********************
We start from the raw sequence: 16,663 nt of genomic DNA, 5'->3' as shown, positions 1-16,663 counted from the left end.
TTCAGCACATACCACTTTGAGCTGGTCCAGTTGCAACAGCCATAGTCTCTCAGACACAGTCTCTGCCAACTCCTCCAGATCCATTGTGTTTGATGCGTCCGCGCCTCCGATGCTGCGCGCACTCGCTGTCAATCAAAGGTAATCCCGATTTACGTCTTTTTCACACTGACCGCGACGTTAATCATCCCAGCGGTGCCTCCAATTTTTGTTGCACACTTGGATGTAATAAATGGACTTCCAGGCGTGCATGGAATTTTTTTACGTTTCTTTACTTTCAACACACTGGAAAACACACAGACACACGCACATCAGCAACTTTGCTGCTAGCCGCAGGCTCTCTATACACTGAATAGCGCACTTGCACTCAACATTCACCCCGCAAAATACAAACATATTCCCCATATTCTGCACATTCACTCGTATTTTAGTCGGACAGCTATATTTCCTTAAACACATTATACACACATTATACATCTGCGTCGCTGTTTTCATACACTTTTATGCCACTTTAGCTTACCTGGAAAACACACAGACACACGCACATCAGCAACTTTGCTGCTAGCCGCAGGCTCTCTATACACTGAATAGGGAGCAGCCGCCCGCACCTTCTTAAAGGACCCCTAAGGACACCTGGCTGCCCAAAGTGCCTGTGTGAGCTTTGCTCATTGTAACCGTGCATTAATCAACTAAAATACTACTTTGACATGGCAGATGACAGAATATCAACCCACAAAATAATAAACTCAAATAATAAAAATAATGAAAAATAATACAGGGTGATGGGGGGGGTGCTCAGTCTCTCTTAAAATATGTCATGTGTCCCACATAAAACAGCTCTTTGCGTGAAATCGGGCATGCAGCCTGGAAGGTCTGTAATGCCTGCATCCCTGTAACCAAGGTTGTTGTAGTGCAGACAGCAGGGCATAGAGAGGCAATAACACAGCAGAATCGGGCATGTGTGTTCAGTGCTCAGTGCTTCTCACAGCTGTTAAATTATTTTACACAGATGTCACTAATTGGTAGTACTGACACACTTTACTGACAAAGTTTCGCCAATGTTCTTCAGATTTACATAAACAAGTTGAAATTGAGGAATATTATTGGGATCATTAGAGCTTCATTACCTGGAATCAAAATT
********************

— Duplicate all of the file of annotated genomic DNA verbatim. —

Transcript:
We start from the raw sequence: 16,663 nt of genomic DNA, 5'->3' as shown, positions 1-16,663 counted from the left end.
TTCAGCACATACCACTTTGAGCTGGTCCAGTTGCAACAGCCATAGTCTCTCAGACACAGTCTCTGCCAACTCCTCCAGATCCATTGTGTTTGATGCGTCCGCGCCTCCGATGCTGCGCGCACTCGCTGTCAATCAAAGGTAATCCCGATTTACGTCTTTTTCACACTGACCGCGACGTTAATCATCCCAGCGGTGCCTCCAATTTTTGTTGCACACTTGGATGTAATAAATGGACTTCCAGGCGTGCATGGAATTTTTTTACGTTTCTTTACTTTCAACACACTGGAAAACACACAGACACACGCACATCAGCAACTTTGCTGCTAGCCGCAGGCTCTCTATACACTGAATAGCGCACTTGCACTCAACATTCACCCCGCAAAATACAAACATATTCCCCATATTCTGCACATTCACTCGTATTTTAGTCGGACAGCTATATTTCCTTAAACACATTATACACACATTATACATCTGCGTCGCTGTTTTCATACACTTTTATGCCACTTTAGCTTACCTGGAAAACACACAGACACACGCACATCAGCAACTTTGCTGCTAGCCGCAGGCTCTCTATACACTGAATAGGGAGCAGCCGCCCGCACCTTCTTAAAGGACCCCTAAGGACACCTGGCTGCCCAAAGTGCCTGTGTGAGCTTTGCTCATTGTAACCGTGCATTAATCAACTAAAATACTACTTTGACATGGCAGATGACAGAATATCAACCCACAAAATAATAAACTCAAATAATAAAAATAATGAAAAATAATACAGGGTGATGGGGGGGGTGCTCAGTCTCTCTTAAAATATGTCATGTGTCCCACATAAAACAGCTCTTTGCGTGAAATCGGGCATGCAGCCTGGAAGGTCTGTAATGCCTGCATCCCTGTAACCAAGGTTGTTGTAGTGCAGACAGCAGGGCATAGAGAGGCAATAACACAGCAGAATCGGGCATGTGTGTTCAGTGCTCAGTGCTTCTCACAGCTGTTAAATTATTTTACACAGATGTCACTAATTGGTAGTACTGACACACTTTACTGACAAAGTTTCGCCAATGTTCTTCAGATTTACATAAACAAGTTGAAATTGAGGAATATTATTGGGATCATTAGAGCTTCATTACCTGGAATCAAAATT